"Thus, it has been said: 'The statement of reasons is not merely directory, and neither trial nor appellate courts have authority to disregard the requirement. It is not enough that on review the reporter's transcript may show the trial court's motivation; the minutes must reflect the reason "so that all may know why this great power was exercised."' (People v. Beasley, supra, 5 Cal. App. 3d 617, 637 [85 Cal. Rptr. 501].) ..." (People v. Orin, supra, 13 Cal.3d at p. 944.)

For this reason we reverse the order dismissing counts I and II.

Ibanez, J., concurred.



I am compelled by my oath to concur in the result. This court seems bound by the cases cited in the principal opinion. The result however, demonstrates dramatically the exaltation of form over substance and the concommittant reaching of an unjust end.

People v. Orin (1975) 13 Cal. 3d 937, 944 [120 Cal. Rptr. 65, 533 P.2d 193] tells us, in effect, the minutes and only the minutes control "so that all may know why this great power was exercised." As Orin and the cases it cites point out, it is socially desirable goal that "all may know why this great power was exercised. But the facts and posture of this case demonstrate the danger of procedural rigidity. The "minutes" as set forth in the principal opinion are ungrammatical and virtually unintelligible. Should the defendant be forced to trial because the clerk who wrote the minutes was harried or inept? fn. 1 Here there is a record a trustworthy and reliable record, of the trial judge's reasons for dismissing the action under section 1385 of the Penal Code. That record is the reporter's transcript of the proceedings of November 14, 1977.

"The Court: The Court finds that the interest of justice requires there be no further prosecution in this matter. The matter is dismissed under 1385 of the Penal Code. Further, the Court adds editorially that it appears that the filings were made in an attempt to protect some misconduct on the part of the People's witnesses. [84 Cal. App. 3d Supp. 17]

"[The Deputy]: your Honor, could I ask what the basis for the Court's ruling is?

"The Court: I have ruled. ... I have told you what the basis is.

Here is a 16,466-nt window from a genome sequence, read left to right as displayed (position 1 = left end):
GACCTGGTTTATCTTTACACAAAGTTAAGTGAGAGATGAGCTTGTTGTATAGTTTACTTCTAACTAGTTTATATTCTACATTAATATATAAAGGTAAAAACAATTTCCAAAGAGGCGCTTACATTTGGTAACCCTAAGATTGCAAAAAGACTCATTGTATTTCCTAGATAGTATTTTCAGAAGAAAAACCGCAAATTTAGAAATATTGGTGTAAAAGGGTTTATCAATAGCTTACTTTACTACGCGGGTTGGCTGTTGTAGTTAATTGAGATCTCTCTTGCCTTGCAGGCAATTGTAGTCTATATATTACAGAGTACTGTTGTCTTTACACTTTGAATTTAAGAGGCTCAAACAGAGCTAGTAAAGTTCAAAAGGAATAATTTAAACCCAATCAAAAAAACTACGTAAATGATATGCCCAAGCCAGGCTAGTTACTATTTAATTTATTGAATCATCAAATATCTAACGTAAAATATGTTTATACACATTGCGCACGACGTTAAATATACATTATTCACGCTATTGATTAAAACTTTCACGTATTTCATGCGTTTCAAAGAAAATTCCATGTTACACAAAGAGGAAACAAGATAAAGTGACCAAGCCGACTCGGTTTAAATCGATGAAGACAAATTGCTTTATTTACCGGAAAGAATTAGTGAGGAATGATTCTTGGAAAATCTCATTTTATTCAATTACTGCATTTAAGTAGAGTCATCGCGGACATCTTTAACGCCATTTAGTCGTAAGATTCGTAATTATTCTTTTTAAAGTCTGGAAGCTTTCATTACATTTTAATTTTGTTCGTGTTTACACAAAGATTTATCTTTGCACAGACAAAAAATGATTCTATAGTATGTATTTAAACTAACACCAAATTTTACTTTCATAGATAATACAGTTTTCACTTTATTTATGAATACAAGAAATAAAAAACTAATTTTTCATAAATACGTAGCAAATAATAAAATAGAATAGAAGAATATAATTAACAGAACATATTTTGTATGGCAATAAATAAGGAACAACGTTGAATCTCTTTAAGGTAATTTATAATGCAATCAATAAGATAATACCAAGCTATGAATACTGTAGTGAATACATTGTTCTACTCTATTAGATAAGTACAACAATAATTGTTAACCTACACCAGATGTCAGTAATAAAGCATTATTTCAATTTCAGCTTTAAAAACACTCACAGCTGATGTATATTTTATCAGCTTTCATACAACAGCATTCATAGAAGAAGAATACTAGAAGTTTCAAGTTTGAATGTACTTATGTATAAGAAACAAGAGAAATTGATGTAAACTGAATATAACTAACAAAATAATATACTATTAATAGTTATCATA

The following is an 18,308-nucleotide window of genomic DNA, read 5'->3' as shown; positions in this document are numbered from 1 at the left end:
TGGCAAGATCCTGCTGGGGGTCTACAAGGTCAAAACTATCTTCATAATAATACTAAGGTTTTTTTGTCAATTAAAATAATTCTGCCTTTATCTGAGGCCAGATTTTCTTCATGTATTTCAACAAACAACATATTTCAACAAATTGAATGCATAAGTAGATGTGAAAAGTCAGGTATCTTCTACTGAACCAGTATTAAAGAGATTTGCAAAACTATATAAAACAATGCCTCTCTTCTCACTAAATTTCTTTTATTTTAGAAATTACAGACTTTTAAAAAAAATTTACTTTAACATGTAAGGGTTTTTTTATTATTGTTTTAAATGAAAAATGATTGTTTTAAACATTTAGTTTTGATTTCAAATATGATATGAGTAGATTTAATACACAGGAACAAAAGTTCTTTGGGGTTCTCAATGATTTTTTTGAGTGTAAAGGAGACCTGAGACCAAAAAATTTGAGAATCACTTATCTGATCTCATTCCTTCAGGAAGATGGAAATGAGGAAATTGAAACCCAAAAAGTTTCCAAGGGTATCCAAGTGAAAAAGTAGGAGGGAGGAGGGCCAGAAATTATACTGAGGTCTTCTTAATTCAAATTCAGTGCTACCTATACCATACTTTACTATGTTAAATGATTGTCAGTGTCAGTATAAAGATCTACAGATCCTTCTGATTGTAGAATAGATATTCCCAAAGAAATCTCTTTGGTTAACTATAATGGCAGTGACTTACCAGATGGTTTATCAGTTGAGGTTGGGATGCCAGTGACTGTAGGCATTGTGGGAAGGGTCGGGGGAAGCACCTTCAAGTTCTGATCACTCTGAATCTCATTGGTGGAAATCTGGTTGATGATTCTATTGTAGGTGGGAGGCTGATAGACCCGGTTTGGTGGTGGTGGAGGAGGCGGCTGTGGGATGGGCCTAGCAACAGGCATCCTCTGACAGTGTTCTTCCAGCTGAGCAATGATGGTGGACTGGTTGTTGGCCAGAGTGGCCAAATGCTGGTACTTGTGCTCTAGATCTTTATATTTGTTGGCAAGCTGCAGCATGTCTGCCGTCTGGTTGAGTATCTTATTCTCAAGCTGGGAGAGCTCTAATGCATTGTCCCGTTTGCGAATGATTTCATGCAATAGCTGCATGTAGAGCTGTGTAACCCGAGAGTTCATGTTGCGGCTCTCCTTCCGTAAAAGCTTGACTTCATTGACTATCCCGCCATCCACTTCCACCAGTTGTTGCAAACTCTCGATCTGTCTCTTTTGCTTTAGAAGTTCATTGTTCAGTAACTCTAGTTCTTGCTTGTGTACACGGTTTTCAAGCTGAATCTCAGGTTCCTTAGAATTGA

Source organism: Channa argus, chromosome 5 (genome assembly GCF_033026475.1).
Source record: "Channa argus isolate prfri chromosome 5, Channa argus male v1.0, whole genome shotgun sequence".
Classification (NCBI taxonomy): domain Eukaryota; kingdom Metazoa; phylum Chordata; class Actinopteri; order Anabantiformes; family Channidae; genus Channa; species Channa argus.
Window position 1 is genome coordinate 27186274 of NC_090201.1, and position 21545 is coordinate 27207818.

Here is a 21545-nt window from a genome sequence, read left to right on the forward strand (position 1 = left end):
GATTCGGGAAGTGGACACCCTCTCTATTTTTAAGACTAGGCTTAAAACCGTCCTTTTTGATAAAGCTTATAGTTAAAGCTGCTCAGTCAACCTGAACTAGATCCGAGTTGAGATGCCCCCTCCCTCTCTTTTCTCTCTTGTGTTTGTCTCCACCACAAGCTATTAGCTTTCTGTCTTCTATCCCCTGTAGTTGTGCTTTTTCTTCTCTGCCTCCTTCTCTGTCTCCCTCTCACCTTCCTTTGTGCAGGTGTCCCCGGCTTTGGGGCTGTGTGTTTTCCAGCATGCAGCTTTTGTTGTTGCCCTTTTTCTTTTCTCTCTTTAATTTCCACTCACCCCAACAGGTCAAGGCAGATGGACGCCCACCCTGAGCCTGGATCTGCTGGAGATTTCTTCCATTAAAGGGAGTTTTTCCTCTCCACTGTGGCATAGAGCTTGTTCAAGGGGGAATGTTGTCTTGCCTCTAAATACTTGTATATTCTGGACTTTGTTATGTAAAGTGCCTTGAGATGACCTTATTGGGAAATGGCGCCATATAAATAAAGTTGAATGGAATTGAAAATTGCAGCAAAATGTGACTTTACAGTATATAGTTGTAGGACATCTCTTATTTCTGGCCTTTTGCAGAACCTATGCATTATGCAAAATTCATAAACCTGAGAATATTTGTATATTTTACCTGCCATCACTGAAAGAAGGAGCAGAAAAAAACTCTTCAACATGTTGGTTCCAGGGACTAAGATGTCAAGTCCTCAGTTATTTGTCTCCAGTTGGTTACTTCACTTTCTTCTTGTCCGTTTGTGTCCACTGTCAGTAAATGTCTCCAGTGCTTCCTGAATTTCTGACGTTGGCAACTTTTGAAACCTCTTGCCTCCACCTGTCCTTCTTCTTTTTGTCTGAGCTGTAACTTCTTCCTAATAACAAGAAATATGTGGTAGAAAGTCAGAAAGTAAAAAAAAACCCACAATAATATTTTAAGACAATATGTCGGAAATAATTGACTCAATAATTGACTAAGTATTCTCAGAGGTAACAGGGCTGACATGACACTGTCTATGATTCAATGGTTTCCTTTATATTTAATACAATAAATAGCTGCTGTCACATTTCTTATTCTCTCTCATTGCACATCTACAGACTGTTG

"I've been a prosecutor long enough myself to know a case of over filing when I see it.

"Next time you decide to harass somebody, you do it a little more subtly.

"[The Deputy]: I would indicate there was no harassment in this case.

"The Court: I wouldn't expect you to admit it ... but I will look for it next time." That record is vivid and fairly pulsates with the fervor of an experienced trial judge (himself a former prosecutor) who gave his reasons for dismissal in clear terms, on the record in open court at a public hearing. It should be noted that the minutes do reveal the presence and name of the court reporter.

We do not ignore the language of People v. Orin supra) which holds that the transcript alone will not suffice. But should Orin prevail in a case such as this? If anyone not present when the trial judge dismissed this case wants to know "why this great power was exercised" that person need only consult the minutes and thereafter the court reporter. Is the possible inconvenience to an interested citizen in learning the judge's reasoning to counterbalance the defendant's right to be free of a prosecution on charges which in the mind and language of the trial judge were at best dubious? Is this an appropriate balancing of the People's or society's rights against those of a defendant?

The result of the decision herein requires a defendant to face trial either because a ministerial official's records are sloppy or because the trial judge neglected to oversee his busy clerk and correct the minutes. In my opinion this case cries out for a review of how Penal Code section 385 should be interpreted.

FN 1. As a trial judge who has served in a busy municipal court I have been witness to and probably party to hurried record keeping occasioned by crowded calendars and the exigencies of a court of limited jurisdiction.